Chemist Returns to Trinity to Head Center for Innovation and Entrepreneurship

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Aug. 30, 2013

Chemist Returns to Trinity to Head Center for Innovation and Entrepreneurship

Students in residence hall will live and learn the concepts of brainstorming and creating

Entrepreneurship Hall

Former Trinity student and Rackspace co-founder Pat Condon carries a box for a student moving into Beze Hall, home of the Entrepreneur Floor.

By Susie P. Gonzalez

SAN ANTONIO - In returning to Trinity University with a Harvard doctorate in chemistry and two patents, Luis Martinez '91 is building on strengths and expanding the scope of the Center for Innovation and Entrepreneurship.

As director of the refocused program, Martinez already has secured partnerships with San Antonio-based tech companies such as Geekdom and Rackspace and will continue to sponsor activities such as the 3-Day Startup for Trinity students and others to brainstorm the creation, production, and marketing of a product or service.

'We want to give everyone on campus the opportunity to engage and learn about the principles of entrepreneurship," he said. The center, he added, can function as the University's "front door" linking community business leaders with interns who are willing to work and learn. The door could swing the other way, too, offering students a bridge to employment options, career mentoring, and even inspiration.

Incoming first-year students with an interest in what it takes to be a successful entrepreneur signed up to live on a floor of Beze Residence Hall. Martinez, as well as former Trinity students, including Rackspace co-founder Pat Condon, joined Team Trinity to lift boxes and baggage in helping students in late August move into their home for the coming academic year.

Entrepreneurship Hall
Entrepreneurship Hall

Above: A Team Trinity members carries boxes to a room on the Entrepreneur Floor.
Below: Taking a break from moving in students are, front row, from left, Luis Martinez '91, director of the Center for Innovation and Entrepreneurship; Pat Condon, former student and Rackspace co-founder; and Trinity President Dennis A. Ahlburg. Standing in the back row, from left, are Nick Honegger '13, business and entrepreneurship; resident mentor Victor Vo; and Mitch Hagney '13, major in human communication and international relations with a concentration in environmental sciences and a minor in geosciences.

Zachary Rodriguez of Houston said he chose the Entrepreneur Floor because, "It's a good opportunity to be rooming with people who love the same thing."

Daniel House of Austin added that the entrepreneurial cohort would be a "good experience" for sharing ideas and for making a dream come true. "If you have a vision for something like Microsoft and can identify some capital, you can change the world."     

As the entrepreneur program evolves, Martinez envisions maintaining the University's minor for entrepreneurs and possibly adding a major or minor in social entrepreneurship. He also wants to engage Trinity alumni in student project teams by sharing experiences and serving as mentors.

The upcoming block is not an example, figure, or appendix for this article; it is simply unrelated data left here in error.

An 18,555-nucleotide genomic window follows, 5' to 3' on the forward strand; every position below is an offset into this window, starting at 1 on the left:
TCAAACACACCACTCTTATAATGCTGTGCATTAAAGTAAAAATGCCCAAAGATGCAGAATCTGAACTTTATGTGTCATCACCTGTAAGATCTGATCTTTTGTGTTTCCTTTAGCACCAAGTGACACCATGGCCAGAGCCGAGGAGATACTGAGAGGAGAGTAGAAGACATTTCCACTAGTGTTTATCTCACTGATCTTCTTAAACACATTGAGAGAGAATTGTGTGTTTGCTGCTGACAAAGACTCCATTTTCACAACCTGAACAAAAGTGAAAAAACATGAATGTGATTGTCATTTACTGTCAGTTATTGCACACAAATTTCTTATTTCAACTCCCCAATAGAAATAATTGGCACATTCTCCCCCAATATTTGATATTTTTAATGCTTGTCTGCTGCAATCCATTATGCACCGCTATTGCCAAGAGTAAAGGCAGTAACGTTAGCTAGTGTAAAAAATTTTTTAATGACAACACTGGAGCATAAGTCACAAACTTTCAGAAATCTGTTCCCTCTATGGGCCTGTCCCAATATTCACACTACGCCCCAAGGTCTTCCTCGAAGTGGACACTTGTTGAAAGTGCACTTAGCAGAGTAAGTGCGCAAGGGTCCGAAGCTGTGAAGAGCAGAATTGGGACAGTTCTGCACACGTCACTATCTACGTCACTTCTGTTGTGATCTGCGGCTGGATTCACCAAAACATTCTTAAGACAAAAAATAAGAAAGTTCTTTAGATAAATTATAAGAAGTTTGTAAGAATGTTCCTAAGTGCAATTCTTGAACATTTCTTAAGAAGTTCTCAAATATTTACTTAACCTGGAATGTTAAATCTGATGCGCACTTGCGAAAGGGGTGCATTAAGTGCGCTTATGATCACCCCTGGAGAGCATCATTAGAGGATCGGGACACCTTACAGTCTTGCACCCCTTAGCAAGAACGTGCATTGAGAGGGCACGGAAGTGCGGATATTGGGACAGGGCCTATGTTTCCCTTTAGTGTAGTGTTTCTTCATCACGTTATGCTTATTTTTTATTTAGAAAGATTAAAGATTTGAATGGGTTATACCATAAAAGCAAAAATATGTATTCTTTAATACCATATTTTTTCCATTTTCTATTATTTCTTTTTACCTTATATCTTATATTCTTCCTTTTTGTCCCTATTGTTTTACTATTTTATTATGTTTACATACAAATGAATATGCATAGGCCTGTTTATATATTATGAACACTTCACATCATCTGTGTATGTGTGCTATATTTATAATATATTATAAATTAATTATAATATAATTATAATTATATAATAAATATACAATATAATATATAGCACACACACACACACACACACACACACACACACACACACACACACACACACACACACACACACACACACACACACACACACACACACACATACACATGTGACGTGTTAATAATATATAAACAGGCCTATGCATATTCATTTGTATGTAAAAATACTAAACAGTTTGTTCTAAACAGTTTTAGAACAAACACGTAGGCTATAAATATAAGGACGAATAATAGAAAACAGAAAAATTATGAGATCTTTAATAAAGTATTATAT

"In this way, Trinity would no longer be only a place where you went to school but a place you are still engaging with," he said of Trinity alumni. 

One of his first tasks will be assembling work groups for current students, faculty, alumni, and external stakeholders. He will consult with each group to evaluate the academic components and co-curricular elements of the program to make sure it is aligned with the University's evolving strategic plan. "Our hope is that the outcome is a nationally recognized program of distinction," Martinez said.

In addition to teaching entrepreneurship courses, Martinez will also teach chemistry and conduct research with an undergraduate student next summer.  Scientists are natural innovators, he said, because they seek workable solutions when current techniques or equipment can't solve a problem.

Martinez was an obvious choice to lead the entrepreneurship program in a new direction. In addition to serving as a management consultant, his experience includes a unique blend of innovative research, teaching, and community outreach that is focused on student-centered development of conceptual understanding.  

A 1991 honors graduate in chemistry from Trinity, Martinez went on to earn a master's and doctorate from Harvard (where he developed a chemistry process that led to his first patent.) He previously taught at the University of Texas, El Paso (where work for the second patent took place) and Rollins College. He was a senior scientist at the Scripps Research Institute, Florida, and also has worked in private industry as a senior account executive with Feinstein-Kean Healthcare, an Ogilvy PR Worldwide Company.  Martinez also co-founded a consulting firm that served clients in southwest Texas and southern New Mexico.

He also is dedicated to scientific workforce diversity and has worked nationally to support and broaden the participation of underrepresented minorities in research and the recruitment and retention of  university minority faculty and students in science through his active involvement with SACNAS, the American Chemical Society, and the Ford Foundation Diversity Fellowship Programs.

On a national scale, Martinez holds an appointment to the Chemical Sciences Roundtable (CSR) of the National Research Council. The CSR is a unique science-oriented, apolitical forum of leaders of the chemical enterprise. 

Susie P. Gonzalez is director of public and media relations at Trinity University and can be reached at